Less is more: optimizing 9Be carrier addition for AMS analysis of 10Be at CAMS
Ms Alianora Walker1,2, Alan J. Hidy1, Susan R. Zimmerman, Scott J. Tumey1, Tom Brown1, Sandra M. Braumann3, Roseanne Schwartz3, Joerg M. Schaefer3
1Lawrence Livermore National Laboratory, Livermore, United States, 2San Jose State University, San Jose, United States, 3Columbia University, Lamont-Doherty Earth Observatory, Palisades, United States
We conducted a series of experiments on the CAMS-LLNL (Center for Accelerator Mass Spectrometry, Lawrence Livermore National Laboratory) 10-MV model FN tandem Van de Graaf accelerator and modified high-intensity cesium sputter source to determine the ideal 9Be carrier mass to use for 10Be targets analyzed with our system. CRONUS-A quartz was dissolved then split to prepare targets identical in 10Be content, but with variable 9Be (10-250 µg). For handling purposes, and to control density of 10Be atoms in targets, samples were bulked with Fe or Al carrier to replace the reduced 9Be. Packing experiments were performed with oxide-Nb mixtures to determine volume-equivalent masses needed to keep each target packed to a consistent depth. Our experiments show a maximum ~40% increase in 10Be counts for samples prepared with 75 µg vs. 250 µg 9Be (typical) after 25 minutes of sputtering. This result is substantiated by increased total 10Be counts observed on targets analyzed to exhaustion, implying significant gains in total system efficiency with the lower carrier mass. Multiple low-level (~104 atoms 10Be/g) quartz samples were prepared using both the typical and lower 9Be carrier amounts and analyzed under normal AMS operational conditions. In each case, significantly better counting statistics were achieved with the lower 9Be mass while reproducing the 10Be concentration obtained from the typical-mass duplicate. Similar improvements were also observed in targets prepared with lower carrier from an external sample prep lab (Columbia University).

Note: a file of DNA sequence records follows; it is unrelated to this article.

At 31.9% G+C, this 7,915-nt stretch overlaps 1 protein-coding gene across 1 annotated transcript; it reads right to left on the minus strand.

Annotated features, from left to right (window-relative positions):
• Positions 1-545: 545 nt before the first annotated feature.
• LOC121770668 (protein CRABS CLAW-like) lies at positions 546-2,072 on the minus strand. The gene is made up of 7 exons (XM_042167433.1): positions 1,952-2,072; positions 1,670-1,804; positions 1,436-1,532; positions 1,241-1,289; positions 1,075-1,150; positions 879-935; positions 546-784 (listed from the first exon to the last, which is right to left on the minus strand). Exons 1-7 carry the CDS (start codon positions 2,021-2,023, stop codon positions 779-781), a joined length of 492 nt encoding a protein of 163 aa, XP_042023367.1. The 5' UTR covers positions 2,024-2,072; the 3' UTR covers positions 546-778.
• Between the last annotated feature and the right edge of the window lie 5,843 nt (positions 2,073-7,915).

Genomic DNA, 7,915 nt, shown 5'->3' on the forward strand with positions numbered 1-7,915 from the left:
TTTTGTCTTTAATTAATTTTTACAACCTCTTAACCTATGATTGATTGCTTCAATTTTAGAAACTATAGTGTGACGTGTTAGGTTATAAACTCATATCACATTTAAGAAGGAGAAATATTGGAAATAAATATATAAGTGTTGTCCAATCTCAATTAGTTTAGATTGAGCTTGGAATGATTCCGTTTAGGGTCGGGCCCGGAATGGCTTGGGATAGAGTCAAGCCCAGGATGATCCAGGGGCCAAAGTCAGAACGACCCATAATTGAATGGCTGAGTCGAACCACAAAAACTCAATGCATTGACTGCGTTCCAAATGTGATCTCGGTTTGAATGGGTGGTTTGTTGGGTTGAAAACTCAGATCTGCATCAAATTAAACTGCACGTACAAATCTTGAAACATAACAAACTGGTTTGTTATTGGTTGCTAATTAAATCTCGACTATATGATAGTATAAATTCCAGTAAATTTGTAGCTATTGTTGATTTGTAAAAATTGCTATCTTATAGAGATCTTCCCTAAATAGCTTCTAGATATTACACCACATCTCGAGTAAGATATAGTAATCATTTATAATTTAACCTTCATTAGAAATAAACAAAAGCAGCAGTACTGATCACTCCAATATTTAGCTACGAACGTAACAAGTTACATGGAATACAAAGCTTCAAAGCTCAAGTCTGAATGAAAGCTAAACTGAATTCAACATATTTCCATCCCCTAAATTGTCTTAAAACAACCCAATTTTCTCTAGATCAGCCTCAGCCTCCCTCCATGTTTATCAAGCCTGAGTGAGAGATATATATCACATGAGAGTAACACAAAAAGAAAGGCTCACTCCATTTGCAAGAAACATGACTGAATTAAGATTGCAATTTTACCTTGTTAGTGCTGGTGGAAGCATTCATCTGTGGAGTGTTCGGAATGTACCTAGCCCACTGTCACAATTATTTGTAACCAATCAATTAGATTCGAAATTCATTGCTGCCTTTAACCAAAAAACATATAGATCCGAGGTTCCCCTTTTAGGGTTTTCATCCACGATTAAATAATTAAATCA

Collectively, our results indicate that optimal measurement efficiency for 10Be AMS targets analyzed at CAMS is obtained using 75 µg 9Be carrier and replacing the reduced mass with ~230 µg Fe. We recommend adding Fe carrier during the final hydroxide precipitation step prior to calcination. For this work, we sourced our Fe from an ICP standard purchased from Alpha Aesar that was tested to be sufficiently 10Be-free. However, an implementation where Fe is harvested from the digested quartz sample itself (anion column reject) and later reintroduced to the sample is being explored and may be an elegant alternative to using commercial carrier since most quartz has sufficient Fe content for this purpose. This reduction in per-sample 9Be carrier mass—by a factor of 3.3x—offers substantial benefits to both analysis quality and cost (higher analyzed 10Be/9Be ratios, better counting statistics, shorter run times, longer-lasting expensive carrier bottles) without modification to established AMS operations for 10Be analysis at CAMS. Based on these results, 10Be targets prepared with anywhere between 75 and ~250 µg 9Be is acceptable for submission to the CAMS user facility for analysis.
Prepared by LLNL under Contract DE-AC52-07NA27344. This is LLNL-ABS-826042.
Alianora Walker is a student at the Center for Accelerator Mass Spectrometry at Laurence Livermore National Laboratories and a Master’s student studying tectonic geomorphology at San Jose State University. She received an AB in geology from Smith College in 2011. Today, she hopes to convince you that, in 10Be sample processing, less really can be more.